Article by ASCE-PGH Awards Committee
Through careful planning, stakeholder coordination, and innovative design and construction techniques, the Pennsylvania Department of Transportation’s (PennDOT) upgrade of PA Route 28 (East Ohio Street) between Millvale and Chestnut Street in Pittsburgh is complete. With much help from the Federal Highway Administration, the City of Pittsburgh, the Borough of Millvale and the many stakeholders involved, PennDOT has invested $181 million toward making this section of PA Route 28 a top-notch transportation system.
The Route 28 corridor has been a valuable asset for travelers in the Pittsburgh community since the early 1800s. At one time, this major gateway supported a wooden plank road, a canal, a Belgian block street, streetcar traffic, railroads, trails and the paved state road. Through the combination of five construction contracts, the much needed capacity, safety and geometric improvements have been provided.
PA Route 28 for many years has been a unique and major arterial gateway into the City of Pittsburgh while also serving as the local access for the smaller communities it traverses through. This particular section of PA Route 28 is constrained by the steep Troy Hill slope, Norfolk Southern and CSX railroad tracks, and the Allegheny River, with many other demanding features that may have led to this segment as the last to be upgraded.
The project grade-separated this section of PA Route 28, providing the long-awaited limited access link between northeast Pittsburgh and the Pittsburgh International Airport. Innovative techniques were incorporated through the design of a tight single point urban interchange at 31st Street and construction of a Florida-T interchange at 40th Street. Shifting of the Norfolk Southern Railroad tracks along this project corridor was necessary to implement the PA Route 28 roadway improvements. The vertical clearance over the railroad at the 31st Street Bridge overpass was improved from 19 feet to 23 feet, allowing the transport of double-stacked cargo containers and improving the efficiency of freight rail transport through the project area.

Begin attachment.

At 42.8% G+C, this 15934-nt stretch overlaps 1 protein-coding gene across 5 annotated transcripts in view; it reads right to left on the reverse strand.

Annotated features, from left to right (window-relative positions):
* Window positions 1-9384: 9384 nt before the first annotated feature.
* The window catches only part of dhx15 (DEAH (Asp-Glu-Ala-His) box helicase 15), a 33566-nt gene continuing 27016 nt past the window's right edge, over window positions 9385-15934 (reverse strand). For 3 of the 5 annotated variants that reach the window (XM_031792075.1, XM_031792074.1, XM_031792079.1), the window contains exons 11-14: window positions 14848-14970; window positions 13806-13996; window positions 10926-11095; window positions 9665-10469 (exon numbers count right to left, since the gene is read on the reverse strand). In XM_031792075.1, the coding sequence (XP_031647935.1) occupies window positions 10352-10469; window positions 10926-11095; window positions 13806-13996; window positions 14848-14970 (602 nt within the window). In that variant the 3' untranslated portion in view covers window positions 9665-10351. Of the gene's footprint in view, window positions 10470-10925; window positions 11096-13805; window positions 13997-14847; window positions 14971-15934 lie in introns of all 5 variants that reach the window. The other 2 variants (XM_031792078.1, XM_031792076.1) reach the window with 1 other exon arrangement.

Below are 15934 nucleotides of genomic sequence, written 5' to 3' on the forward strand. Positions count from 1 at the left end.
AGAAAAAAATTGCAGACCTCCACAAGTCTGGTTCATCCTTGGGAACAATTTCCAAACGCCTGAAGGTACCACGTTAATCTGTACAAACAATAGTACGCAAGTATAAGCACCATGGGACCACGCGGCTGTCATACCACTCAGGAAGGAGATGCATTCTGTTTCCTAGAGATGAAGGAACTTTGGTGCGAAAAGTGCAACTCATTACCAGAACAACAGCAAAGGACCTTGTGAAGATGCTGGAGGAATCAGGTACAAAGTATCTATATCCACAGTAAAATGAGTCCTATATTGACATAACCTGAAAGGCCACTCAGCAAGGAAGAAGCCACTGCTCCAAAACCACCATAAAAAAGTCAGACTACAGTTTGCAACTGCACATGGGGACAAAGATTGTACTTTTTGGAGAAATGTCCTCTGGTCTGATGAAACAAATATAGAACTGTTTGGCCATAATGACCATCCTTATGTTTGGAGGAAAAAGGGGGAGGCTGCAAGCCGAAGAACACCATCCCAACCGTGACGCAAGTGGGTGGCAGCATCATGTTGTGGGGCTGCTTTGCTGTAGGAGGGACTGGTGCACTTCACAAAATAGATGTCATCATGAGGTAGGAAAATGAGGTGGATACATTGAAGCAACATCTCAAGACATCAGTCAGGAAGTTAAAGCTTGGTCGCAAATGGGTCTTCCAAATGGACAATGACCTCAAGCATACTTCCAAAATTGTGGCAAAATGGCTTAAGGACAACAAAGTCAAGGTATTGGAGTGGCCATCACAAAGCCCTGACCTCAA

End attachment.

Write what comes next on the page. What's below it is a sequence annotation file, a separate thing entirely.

PennDOT, Allegheny County Sanitary Authority (ALCOSAN) and the Pittsburgh Water & Sewer Authority (PWSA) partnered on this project to perform stream removal from the local sanitary system. As a result, ALCOSAN was able to completely close two combined sewer overflow diversions. This, along with the considerable steps taken toward improving the safety of not only motorists but also pedestrians and bicyclists along Route 28’s arterial urban context corridor, were the major factors leading toward this project being sustainable.
The firms assisting PennDOT with successfully delivering this challenging project are: Michael Baker International, with assistance from The Markosky Engineering Group, Pittsburgh Engineering Consultants, Monaloh Basin Engineers, Cardno, and Ackenheil Engineers providing design and construction consultation services; CDR Maguire, with assistance from SAI Consulting Engineers, performing the construction management and construction inspection; and Power Contracting, Brayman Construction Corporation, Trumbull Corporation, and Carmen Paliotta Contracting as the lead contractors.
PennDOT orchestrated a project that positively impacts peoples’ lives by not only providing a safer, more efficient and more sustainable transportation system, but also by improving multimodal connectivity, as well as appropriately addressing aesthetics. This project’s understanding of the communities’ needs and respect of the past, present and future desires makes a difference as society progresses towards a prosperous future.